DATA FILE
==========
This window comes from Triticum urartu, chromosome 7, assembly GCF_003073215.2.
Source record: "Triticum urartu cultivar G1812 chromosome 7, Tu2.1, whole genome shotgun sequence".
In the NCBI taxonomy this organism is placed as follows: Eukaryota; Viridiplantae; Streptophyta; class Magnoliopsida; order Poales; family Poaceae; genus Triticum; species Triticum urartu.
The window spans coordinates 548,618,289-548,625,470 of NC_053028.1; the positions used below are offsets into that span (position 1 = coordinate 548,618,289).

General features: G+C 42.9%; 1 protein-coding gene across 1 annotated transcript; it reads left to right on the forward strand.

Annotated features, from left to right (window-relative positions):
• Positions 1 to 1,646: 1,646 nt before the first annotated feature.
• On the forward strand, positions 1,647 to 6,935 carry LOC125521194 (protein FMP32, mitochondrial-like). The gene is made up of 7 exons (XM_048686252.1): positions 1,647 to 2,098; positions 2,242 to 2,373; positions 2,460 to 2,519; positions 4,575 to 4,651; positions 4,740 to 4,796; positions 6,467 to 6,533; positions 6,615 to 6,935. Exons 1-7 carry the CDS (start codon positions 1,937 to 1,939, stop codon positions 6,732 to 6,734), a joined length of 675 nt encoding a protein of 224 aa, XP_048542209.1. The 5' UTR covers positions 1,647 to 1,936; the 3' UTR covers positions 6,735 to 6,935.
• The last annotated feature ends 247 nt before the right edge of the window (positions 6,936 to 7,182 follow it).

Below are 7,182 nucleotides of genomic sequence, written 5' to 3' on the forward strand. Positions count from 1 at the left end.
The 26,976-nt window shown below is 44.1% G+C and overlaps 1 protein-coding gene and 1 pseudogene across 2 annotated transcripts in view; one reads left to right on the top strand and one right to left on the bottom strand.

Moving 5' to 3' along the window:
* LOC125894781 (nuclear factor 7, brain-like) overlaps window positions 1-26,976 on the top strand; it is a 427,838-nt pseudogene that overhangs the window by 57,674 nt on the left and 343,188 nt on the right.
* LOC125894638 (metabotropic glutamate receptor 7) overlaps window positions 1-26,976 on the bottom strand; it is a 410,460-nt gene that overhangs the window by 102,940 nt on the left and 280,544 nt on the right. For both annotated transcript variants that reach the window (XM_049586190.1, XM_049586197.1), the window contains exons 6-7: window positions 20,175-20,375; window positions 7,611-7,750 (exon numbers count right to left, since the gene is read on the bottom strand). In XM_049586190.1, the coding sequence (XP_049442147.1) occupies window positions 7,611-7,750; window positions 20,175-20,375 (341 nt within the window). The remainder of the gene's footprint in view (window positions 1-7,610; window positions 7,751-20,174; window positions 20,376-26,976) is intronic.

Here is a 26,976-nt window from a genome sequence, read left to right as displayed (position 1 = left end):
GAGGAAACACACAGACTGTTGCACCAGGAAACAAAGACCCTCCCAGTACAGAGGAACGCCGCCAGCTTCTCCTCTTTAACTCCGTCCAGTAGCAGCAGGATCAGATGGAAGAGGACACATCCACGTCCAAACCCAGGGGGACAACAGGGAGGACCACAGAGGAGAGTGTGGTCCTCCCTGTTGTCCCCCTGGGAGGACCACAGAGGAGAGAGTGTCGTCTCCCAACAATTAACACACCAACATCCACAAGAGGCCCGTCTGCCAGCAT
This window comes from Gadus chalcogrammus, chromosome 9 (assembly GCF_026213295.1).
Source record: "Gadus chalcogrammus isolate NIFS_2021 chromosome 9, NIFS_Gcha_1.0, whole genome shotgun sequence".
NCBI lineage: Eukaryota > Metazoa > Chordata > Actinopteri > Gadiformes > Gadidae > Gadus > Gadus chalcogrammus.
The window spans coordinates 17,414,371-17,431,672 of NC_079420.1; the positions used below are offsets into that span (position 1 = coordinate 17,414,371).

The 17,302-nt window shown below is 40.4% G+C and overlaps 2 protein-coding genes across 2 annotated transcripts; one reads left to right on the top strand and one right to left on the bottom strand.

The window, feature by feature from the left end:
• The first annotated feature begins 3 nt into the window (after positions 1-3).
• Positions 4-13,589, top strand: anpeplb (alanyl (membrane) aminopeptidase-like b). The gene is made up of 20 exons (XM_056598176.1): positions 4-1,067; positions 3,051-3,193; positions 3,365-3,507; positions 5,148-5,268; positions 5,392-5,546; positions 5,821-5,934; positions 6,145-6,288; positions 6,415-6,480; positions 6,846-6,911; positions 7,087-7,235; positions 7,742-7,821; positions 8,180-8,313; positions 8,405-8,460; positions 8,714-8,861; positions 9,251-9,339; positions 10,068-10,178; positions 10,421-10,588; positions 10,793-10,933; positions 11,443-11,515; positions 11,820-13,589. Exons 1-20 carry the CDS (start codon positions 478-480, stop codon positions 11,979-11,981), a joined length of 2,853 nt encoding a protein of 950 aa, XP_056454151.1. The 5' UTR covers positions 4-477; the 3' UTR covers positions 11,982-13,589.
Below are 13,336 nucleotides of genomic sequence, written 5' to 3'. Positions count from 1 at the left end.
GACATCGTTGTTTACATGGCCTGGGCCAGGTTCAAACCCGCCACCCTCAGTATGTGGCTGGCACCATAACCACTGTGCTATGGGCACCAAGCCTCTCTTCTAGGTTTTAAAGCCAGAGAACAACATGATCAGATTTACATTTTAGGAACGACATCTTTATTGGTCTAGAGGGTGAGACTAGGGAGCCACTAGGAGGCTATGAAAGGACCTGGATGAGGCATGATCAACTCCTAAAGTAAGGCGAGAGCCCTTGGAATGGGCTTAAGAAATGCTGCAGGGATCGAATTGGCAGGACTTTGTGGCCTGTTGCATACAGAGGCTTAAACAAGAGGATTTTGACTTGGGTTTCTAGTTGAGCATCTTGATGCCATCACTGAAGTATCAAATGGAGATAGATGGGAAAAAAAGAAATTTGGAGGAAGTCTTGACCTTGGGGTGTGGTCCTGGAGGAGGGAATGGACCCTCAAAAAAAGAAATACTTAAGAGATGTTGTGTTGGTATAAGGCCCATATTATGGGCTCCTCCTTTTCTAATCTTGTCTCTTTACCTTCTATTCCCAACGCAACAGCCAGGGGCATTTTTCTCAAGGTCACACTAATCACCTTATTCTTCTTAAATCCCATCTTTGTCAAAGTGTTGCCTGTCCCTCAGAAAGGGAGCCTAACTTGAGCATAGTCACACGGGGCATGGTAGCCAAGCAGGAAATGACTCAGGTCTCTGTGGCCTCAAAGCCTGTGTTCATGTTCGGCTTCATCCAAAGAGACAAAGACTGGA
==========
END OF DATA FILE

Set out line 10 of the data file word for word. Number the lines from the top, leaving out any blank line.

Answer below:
Below are 7,182 nucleotides of genomic sequence, written 5' to 3' on the forward strand. Positions count from 1 at the left end.